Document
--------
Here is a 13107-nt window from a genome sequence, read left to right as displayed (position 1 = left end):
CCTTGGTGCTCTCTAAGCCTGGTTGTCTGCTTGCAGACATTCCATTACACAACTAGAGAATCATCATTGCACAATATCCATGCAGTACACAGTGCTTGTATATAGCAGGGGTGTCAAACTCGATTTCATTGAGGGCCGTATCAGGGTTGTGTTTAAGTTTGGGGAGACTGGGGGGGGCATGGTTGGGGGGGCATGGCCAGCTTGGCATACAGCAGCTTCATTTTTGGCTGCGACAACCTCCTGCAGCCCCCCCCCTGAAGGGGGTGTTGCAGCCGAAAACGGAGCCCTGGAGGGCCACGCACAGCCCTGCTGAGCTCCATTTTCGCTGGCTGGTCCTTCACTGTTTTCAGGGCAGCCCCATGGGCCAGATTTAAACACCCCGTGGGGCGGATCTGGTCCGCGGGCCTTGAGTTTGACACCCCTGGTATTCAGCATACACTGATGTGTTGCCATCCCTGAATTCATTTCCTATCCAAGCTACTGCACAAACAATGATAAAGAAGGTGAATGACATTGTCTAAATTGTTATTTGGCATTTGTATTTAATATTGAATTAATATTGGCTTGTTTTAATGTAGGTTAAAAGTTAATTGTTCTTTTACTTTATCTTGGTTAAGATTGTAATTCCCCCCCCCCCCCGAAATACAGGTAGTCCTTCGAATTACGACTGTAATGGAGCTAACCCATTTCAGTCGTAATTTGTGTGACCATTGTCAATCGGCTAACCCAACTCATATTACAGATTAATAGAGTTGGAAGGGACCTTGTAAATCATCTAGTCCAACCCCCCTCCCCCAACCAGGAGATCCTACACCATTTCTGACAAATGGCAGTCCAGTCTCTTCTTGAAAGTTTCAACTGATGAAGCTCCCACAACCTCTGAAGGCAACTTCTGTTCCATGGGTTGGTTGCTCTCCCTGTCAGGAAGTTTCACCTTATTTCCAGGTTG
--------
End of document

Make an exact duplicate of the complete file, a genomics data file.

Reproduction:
Here is a 13107-nt window from a genome sequence, read left to right as displayed (position 1 = left end):
CCTTGGTGCTCTCTAAGCCTGGTTGTCTGCTTGCAGACATTCCATTACACAACTAGAGAATCATCATTGCACAATATCCATGCAGTACACAGTGCTTGTATATAGCAGGGGTGTCAAACTCGATTTCATTGAGGGCCGTATCAGGGTTGTGTTTAAGTTTGGGGAGACTGGGGGGGGCATGGTTGGGGGGGCATGGCCAGCTTGGCATACAGCAGCTTCATTTTTGGCTGCGACAACCTCCTGCAGCCCCCCCCCTGAAGGGGGTGTTGCAGCCGAAAACGGAGCCCTGGAGGGCCACGCACAGCCCTGCTGAGCTCCATTTTCGCTGGCTGGTCCTTCACTGTTTTCAGGGCAGCCCCATGGGCCAGATTTAAACACCCCGTGGGGCGGATCTGGTCCGCGGGCCTTGAGTTTGACACCCCTGGTATTCAGCATACACTGATGTGTTGCCATCCCTGAATTCATTTCCTATCCAAGCTACTGCACAAACAATGATAAAGAAGGTGAATGACATTGTCTAAATTGTTATTTGGCATTTGTATTTAATATTGAATTAATATTGGCTTGTTTTAATGTAGGTTAAAAGTTAATTGTTCTTTTACTTTATCTTGGTTAAGATTGTAATTCCCCCCCCCCCCCGAAATACAGGTAGTCCTTCGAATTACGACTGTAATGGAGCTAACCCATTTCAGTCGTAATTTGTGTGACCATTGTCAATCGGCTAACCCAACTCATATTACAGATTAATAGAGTTGGAAGGGACCTTGTAAATCATCTAGTCCAACCCCCCTCCCCCAACCAGGAGATCCTACACCATTTCTGACAAATGGCAGTCCAGTCTCTTCTTGAAAGTTTCAACTGATGAAGCTCCCACAACCTCTGAAGGCAACTTCTGTTCCATGGGTTGGTTGCTCTCCCTGTCAGGAAGTTTCACCTTATTTCCAGGTTG